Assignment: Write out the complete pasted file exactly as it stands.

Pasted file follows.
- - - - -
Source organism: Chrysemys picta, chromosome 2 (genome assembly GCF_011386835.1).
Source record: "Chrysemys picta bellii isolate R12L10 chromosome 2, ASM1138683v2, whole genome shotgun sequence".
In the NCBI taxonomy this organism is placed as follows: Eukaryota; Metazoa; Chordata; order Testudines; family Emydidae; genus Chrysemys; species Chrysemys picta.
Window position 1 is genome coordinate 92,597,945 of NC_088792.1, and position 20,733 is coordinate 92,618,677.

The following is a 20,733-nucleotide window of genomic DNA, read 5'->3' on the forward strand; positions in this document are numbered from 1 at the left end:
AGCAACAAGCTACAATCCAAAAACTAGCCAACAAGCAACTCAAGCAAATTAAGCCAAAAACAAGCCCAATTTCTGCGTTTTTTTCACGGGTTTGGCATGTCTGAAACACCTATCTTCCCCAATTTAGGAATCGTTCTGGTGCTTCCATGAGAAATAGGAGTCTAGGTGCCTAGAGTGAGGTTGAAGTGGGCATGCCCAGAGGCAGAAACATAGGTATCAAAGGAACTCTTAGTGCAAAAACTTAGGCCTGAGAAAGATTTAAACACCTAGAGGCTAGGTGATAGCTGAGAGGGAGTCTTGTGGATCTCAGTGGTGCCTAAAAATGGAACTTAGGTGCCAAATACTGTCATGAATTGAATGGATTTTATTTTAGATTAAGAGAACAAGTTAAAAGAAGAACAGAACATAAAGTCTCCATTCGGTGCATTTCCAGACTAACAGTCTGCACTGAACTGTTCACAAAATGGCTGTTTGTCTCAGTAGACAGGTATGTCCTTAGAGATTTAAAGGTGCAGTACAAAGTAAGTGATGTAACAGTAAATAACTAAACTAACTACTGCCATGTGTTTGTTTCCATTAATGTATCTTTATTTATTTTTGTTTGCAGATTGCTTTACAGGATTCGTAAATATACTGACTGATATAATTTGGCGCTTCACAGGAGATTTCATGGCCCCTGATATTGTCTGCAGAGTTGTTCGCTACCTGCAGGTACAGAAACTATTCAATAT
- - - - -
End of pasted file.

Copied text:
Source organism: Chrysemys picta, chromosome 2 (genome assembly GCF_011386835.1).
Source record: "Chrysemys picta bellii isolate R12L10 chromosome 2, ASM1138683v2, whole genome shotgun sequence".
In the NCBI taxonomy this organism is placed as follows: Eukaryota; Metazoa; Chordata; order Testudines; family Emydidae; genus Chrysemys; species Chrysemys picta.
Window position 1 is genome coordinate 92,597,945 of NC_088792.1, and position 20,733 is coordinate 92,618,677.

The following is a 20,733-nucleotide window of genomic DNA, read 5'->3' on the forward strand; positions in this document are numbered from 1 at the left end:
AGCAACAAGCTACAATCCAAAAACTAGCCAACAAGCAACTCAAGCAAATTAAGCCAAAAACAAGCCCAATTTCTGCGTTTTTTTCACGGGTTTGGCATGTCTGAAACACCTATCTTCCCCAATTTAGGAATCGTTCTGGTGCTTCCATGAGAAATAGGAGTCTAGGTGCCTAGAGTGAGGTTGAAGTGGGCATGCCCAGAGGCAGAAACATAGGTATCAAAGGAACTCTTAGTGCAAAAACTTAGGCCTGAGAAAGATTTAAACACCTAGAGGCTAGGTGATAGCTGAGAGGGAGTCTTGTGGATCTCAGTGGTGCCTAAAAATGGAACTTAGGTGCCAAATACTGTCATGAATTGAATGGATTTTATTTTAGATTAAGAGAACAAGTTAAAAGAAGAACAGAACATAAAGTCTCCATTCGGTGCATTTCCAGACTAACAGTCTGCACTGAACTGTTCACAAAATGGCTGTTTGTCTCAGTAGACAGGTATGTCCTTAGAGATTTAAAGGTGCAGTACAAAGTAAGTGATGTAACAGTAAATAACTAAACTAACTACTGCCATGTGTTTGTTTCCATTAATGTATCTTTATTTATTTTTGTTTGCAGATTGCTTTACAGGATTCGTAAATATACTGACTGATATAATTTGGCGCTTCACAGGAGATTTCATGGCCCCTGATATTGTCTGCAGAGTTGTTCGCTACCTGCAGGTACAGAAACTATTCAATAT